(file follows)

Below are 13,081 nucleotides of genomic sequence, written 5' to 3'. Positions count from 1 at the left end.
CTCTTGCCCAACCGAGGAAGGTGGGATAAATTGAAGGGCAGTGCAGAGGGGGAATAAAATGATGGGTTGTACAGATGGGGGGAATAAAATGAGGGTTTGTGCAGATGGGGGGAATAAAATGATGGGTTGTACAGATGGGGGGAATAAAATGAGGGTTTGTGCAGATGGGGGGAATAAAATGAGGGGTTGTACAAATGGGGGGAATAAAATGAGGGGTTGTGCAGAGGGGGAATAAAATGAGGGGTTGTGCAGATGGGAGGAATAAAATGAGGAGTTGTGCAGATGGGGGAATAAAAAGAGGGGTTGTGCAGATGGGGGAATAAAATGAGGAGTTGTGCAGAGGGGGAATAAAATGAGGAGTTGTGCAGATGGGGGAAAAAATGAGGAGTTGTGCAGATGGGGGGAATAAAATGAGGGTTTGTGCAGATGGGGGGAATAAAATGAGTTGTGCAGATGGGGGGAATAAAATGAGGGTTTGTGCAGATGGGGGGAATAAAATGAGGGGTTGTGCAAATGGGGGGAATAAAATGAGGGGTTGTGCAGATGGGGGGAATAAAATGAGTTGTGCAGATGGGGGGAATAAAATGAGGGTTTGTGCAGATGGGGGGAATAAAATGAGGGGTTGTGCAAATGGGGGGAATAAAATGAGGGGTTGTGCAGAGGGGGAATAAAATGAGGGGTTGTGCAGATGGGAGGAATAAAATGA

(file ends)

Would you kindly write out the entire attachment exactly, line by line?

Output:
Below are 13,081 nucleotides of genomic sequence, written 5' to 3'. Positions count from 1 at the left end.
CTCTTGCCCAACCGAGGAAGGTGGGATAAATTGAAGGGCAGTGCAGAGGGGGAATAAAATGATGGGTTGTACAGATGGGGGGAATAAAATGAGGGTTTGTGCAGATGGGGGGAATAAAATGATGGGTTGTACAGATGGGGGGAATAAAATGAGGGTTTGTGCAGATGGGGGGAATAAAATGAGGGGTTGTACAAATGGGGGGAATAAAATGAGGGGTTGTGCAGAGGGGGAATAAAATGAGGGGTTGTGCAGATGGGAGGAATAAAATGAGGAGTTGTGCAGATGGGGGAATAAAAAGAGGGGTTGTGCAGATGGGGGAATAAAATGAGGAGTTGTGCAGAGGGGGAATAAAATGAGGAGTTGTGCAGATGGGGGAAAAAATGAGGAGTTGTGCAGATGGGGGGAATAAAATGAGGGTTTGTGCAGATGGGGGGAATAAAATGAGTTGTGCAGATGGGGGGAATAAAATGAGGGTTTGTGCAGATGGGGGGAATAAAATGAGGGGTTGTGCAAATGGGGGGAATAAAATGAGGGGTTGTGCAGATGGGGGGAATAAAATGAGTTGTGCAGATGGGGGGAATAAAATGAGGGTTTGTGCAGATGGGGGGAATAAAATGAGGGGTTGTGCAAATGGGGGGAATAAAATGAGGGGTTGTGCAGAGGGGGAATAAAATGAGGGGTTGTGCAGATGGGAGGAATAAAATGA